Definition of doum palm in English:

doum palm

Pronunciation /ˈdo͞om ˌpä(l)m/ /ˈdum ˌpɑ(l)m/ /ˈdoum ˌpä(l)m/ /ˈdaʊm ˌpɑ(l)m/

noun

  • A palm tree with a forked trunk, producing edible fruit and a vegetable ivory substitute. It is native to the Nile region of Upper Egypt.

    Hyphaene thebaica, family Palmae

    ‘At the heart of the reserve, flowing through doum palm groves and thick riverine forest, is the Ewaso Nyiro, without whose waters the game could not survive in this arid region.’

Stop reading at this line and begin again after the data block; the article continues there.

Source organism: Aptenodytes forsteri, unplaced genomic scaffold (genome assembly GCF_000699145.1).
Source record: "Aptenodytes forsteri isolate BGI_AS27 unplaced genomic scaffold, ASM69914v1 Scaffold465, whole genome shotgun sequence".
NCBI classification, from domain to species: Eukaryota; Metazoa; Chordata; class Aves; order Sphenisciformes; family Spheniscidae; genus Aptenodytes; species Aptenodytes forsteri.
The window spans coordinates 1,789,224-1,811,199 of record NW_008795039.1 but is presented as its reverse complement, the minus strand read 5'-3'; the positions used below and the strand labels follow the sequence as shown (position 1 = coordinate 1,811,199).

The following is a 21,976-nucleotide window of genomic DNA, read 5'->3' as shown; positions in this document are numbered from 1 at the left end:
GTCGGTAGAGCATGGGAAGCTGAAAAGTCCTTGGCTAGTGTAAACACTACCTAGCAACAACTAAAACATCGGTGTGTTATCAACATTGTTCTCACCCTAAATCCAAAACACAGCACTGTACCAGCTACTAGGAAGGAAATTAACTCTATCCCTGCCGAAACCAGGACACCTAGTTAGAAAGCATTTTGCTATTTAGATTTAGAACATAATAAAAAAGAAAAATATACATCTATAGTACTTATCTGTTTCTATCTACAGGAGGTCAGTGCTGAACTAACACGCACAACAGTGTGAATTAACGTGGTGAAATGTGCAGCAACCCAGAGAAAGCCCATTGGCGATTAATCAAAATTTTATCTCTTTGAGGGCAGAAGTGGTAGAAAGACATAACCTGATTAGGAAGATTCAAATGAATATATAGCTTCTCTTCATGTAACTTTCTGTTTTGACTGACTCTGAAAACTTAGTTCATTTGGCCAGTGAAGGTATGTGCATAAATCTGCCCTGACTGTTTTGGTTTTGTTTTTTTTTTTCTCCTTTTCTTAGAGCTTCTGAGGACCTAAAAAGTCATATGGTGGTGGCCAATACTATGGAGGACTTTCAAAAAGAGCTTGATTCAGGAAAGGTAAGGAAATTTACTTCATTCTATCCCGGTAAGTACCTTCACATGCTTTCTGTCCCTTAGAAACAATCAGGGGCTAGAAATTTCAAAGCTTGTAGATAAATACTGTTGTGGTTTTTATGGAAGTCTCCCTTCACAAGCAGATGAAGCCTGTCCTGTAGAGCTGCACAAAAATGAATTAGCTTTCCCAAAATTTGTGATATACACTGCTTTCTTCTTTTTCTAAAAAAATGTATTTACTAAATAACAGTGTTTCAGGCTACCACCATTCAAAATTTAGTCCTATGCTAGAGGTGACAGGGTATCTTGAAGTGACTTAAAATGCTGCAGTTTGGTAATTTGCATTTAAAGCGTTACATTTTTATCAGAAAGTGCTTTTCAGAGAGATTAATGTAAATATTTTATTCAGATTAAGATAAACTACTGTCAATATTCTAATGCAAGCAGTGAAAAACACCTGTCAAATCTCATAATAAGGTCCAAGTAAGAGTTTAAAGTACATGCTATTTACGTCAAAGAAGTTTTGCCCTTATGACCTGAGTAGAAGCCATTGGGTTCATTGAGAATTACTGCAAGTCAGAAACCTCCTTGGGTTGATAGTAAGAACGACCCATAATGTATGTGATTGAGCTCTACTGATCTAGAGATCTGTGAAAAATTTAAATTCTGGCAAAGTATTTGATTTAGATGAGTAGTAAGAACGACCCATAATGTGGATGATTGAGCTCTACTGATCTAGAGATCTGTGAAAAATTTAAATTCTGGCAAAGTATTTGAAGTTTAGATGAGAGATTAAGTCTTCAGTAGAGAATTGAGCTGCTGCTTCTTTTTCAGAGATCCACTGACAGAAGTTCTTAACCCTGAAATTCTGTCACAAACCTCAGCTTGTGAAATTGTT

• ‘With an open-air temple and moon-viewing dais, the small garden features papyrus, clary sage, and doum palms - flora important during ancient Egypt's busy 18th Dynasty.’
    • ‘It is a vast area of thorn and cliff and sand and jungle, bisected and filigreed by the Rufiji river that runs through sand and cuts a new course after the rains every year, leaving behind lakes and deep gorges fringed with doum palms.’

Origin

Early 18th century doum from Arabic dawm, dūm.